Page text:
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TQ Delta LLC v. Adtran Inc.

United States District Court, D. Delaware

October 31, 2019

TQ DELTA, LLC, Plaintiff,
v.
TQ DELTA, LLC, Defendant and Counterclaim Plaintiff.
v.
ADTRAN, INC., Defendant. ADTRAN, INC., Plaintiff and Counterclaim Defendant,

          MEMORANDUM ORDER

         Pending before the Court are seven motions submitted by TQ Delta and ADTRAN regarding Family 10. This opinion will address ADTRAN's Motion to Preclude Expert Testimony Inconsistent with the Court's Claim Construction for Family 10. (D.I. 727).[1] I have reviewed the parties' briefing and related papers. (D.I. 729, 771, 787). After full consideration of the briefing, the motion is resolved as follows.

         I. BACKGROUND

         Plaintiff TQ Delta filed this lawsuit against Defendant ADTRAN on July 17, 2014 asserting infringement of one or more patents from ten patent families. (D.I. 1). I have divided the case into separate trials based on families of patents. (D.I. 369). This motion relates to the Family 10 patent. ADTRAN moves to exclude the opinions of TQ Delta's technical expert Dr. Arthur Brody that the asserted claims of the '660 patent require a "purpose," which ADTRAN states would contradict the Court's claim construction order and opinion, are unreliable and unhelpful to the jury, and render the claims indefinite. (D.I. 729 at 1).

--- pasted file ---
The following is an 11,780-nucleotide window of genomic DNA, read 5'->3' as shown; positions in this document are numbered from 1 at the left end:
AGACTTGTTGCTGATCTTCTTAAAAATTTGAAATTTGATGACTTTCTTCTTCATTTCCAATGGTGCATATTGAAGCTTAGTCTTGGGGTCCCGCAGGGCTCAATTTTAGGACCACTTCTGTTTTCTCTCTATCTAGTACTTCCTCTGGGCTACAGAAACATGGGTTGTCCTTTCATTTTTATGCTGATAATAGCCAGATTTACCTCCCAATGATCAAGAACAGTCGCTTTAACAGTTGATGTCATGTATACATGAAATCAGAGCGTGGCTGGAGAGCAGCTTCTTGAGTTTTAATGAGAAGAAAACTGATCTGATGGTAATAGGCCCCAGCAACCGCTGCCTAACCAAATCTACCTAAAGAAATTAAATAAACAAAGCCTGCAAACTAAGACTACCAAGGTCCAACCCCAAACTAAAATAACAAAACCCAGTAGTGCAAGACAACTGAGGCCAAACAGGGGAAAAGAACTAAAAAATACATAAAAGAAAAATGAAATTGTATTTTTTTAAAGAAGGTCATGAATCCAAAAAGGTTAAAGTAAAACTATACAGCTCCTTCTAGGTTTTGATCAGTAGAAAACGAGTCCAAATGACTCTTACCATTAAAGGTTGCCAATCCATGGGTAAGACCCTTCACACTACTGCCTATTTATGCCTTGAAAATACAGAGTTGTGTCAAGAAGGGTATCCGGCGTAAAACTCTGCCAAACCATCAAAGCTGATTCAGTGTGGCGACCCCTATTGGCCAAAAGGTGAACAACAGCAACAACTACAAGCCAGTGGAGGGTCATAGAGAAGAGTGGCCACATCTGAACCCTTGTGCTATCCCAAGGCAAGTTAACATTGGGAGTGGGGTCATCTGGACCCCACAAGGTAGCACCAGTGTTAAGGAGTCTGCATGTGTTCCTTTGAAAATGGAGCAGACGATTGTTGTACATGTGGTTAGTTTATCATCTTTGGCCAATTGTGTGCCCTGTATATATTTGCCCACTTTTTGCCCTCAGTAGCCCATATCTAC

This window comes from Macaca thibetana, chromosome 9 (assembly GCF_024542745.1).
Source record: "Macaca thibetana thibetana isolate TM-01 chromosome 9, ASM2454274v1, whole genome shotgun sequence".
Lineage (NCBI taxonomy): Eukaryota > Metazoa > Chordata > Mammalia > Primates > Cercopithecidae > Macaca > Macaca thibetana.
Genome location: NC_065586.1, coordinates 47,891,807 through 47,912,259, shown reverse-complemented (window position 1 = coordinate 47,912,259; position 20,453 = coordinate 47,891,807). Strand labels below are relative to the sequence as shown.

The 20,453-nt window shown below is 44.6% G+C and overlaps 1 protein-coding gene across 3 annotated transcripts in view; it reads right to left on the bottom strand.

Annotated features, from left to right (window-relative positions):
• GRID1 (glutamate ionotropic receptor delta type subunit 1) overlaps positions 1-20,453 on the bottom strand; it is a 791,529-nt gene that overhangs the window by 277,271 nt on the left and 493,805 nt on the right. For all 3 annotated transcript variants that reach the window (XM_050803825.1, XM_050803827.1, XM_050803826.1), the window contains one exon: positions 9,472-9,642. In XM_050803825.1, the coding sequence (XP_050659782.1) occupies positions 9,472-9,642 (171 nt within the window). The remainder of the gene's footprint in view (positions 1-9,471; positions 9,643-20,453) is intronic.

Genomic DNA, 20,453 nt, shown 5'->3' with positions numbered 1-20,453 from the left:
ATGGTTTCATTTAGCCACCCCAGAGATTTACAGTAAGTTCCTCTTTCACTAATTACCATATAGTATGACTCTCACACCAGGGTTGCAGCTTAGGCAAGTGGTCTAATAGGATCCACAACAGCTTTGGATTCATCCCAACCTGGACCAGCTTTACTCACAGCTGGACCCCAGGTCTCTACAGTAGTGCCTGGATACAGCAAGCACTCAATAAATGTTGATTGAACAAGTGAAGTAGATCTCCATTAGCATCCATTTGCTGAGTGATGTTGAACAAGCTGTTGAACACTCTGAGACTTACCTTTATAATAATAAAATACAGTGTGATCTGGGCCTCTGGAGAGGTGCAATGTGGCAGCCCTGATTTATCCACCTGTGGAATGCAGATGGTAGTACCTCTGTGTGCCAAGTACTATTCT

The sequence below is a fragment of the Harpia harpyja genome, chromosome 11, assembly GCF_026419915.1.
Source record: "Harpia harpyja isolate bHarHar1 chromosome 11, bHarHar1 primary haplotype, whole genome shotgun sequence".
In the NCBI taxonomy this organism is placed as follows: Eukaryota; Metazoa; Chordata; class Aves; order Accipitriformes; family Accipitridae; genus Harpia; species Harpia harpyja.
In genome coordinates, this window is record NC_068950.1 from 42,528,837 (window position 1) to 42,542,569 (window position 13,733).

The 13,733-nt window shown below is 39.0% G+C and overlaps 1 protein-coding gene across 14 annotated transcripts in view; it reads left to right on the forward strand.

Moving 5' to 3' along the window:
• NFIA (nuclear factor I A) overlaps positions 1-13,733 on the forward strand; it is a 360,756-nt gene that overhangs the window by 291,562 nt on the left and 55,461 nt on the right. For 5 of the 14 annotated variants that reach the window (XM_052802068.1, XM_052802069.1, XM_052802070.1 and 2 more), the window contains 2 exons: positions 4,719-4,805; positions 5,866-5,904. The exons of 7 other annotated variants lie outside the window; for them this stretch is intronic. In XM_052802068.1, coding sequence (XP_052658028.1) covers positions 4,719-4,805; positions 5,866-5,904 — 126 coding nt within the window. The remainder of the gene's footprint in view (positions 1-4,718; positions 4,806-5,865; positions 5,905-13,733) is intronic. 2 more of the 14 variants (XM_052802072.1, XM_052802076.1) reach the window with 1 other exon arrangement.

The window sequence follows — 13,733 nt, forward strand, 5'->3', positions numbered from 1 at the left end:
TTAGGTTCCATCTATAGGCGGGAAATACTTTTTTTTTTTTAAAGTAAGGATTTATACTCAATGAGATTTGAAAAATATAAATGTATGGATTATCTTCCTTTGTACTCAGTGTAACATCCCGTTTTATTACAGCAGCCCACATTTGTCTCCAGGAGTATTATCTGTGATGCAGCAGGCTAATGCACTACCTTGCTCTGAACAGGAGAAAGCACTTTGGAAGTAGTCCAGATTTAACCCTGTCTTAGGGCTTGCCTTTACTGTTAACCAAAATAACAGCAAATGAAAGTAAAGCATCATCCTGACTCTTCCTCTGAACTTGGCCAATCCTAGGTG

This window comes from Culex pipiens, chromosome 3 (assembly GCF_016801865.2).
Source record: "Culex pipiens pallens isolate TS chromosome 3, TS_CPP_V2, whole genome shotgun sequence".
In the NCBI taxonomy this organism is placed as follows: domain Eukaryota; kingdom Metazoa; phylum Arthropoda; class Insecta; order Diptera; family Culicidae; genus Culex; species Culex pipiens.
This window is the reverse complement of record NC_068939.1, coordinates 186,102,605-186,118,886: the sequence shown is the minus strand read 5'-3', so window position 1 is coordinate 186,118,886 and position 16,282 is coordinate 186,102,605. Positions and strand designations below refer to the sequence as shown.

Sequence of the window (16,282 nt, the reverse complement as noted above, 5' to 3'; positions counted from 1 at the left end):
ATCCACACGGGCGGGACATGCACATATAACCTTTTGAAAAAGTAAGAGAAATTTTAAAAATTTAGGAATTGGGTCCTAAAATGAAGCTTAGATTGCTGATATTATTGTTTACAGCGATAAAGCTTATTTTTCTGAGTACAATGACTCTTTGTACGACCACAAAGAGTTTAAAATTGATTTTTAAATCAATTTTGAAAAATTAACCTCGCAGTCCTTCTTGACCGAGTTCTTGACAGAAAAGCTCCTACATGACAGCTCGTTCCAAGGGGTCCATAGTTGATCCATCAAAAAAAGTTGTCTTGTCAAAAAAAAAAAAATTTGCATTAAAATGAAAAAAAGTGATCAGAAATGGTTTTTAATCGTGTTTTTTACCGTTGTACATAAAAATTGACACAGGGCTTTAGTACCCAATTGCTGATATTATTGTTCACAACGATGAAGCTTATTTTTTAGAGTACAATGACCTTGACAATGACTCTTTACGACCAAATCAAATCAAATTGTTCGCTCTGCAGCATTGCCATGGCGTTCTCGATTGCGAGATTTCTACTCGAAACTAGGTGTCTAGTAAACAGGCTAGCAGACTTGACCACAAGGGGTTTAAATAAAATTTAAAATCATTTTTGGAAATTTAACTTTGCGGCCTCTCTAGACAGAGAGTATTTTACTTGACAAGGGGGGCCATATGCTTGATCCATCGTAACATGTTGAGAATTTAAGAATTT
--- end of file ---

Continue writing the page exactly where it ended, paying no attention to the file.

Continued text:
II. LEGAL STANDARD

         "[T]he district court acts as a gatekeeper" to ensure that expert testimony is reliable and helpful. Schneider v. Fried, 320 F.3d 396, 404 (3d. Cir. 2003). "The primary locus of this obligation is [Federal Rule of Evidence] 702." Daubert v. Merrell Dow Pharma, Inc., 509 U.S. 579, 589 (1993). Rule 702 codified the Supreme Court's holding in Daubert. Daubert imposes a "trilogy" of requirements: (1) qualification, (2) reliability, and (3) fit. Schneider, 320 F.3d at 404.

         Claim construction is a legal question within the province of the court. Markman v. Westview Instruments, Inc., 517 U.S. 370, 372 (1996). "No party may contradict the court's construction to a jury.” Exergen Corp. v. Wal-Mart Stores, Inc., 575 F.3d 1312, 1321 (Fed. Cir. 2009). "As expert testimony inconsistent with the Court's claim construction is unreliable and unhelpful to the finder of fact," it should be excluded under the Daubert standard. Personalized User Model, L.L.P. v. Google, Inc., 2014 WL 807736, at * 1 (D. Del. Feb. 27, 2014); see also Exergen, 575F.3datl321. Expert testimony based on an impermissible claim construction is properly excluded as irrelevant and on the basis that the evidence could confuse the jury. Liquid Dynamics Corp. v. Vaughan Co., 449 F.3d 1209, 1224 n.2 (Fed. Cir. 2006).

         When a court does not construe a term or orders that the ordinary meaning applies, expert testimony on the understanding of a skilled artisan is appropriate to assist the jury. Avid Tech., Inc. v. Harmonic, Inc., 2014 WL 7206301, at *4 (D. Del. Dec. 17, 2014); Cave Consulting Grp., LLC v. OptumInsight, Inc., 2015 WL 740379, at *15 (N.D. Cal. Feb. 20, 2015).[2] Expert testimony regarding whether an accused device falls within the scope of a court's claim construction is appropriate and raises a factual issue for the jury to resolve. In re Maxim Integrated Products, Inc., 2015 WL 5311264, at *4 (W.D. Pa. Sept. 11, 2015).

         III. DISCUSSION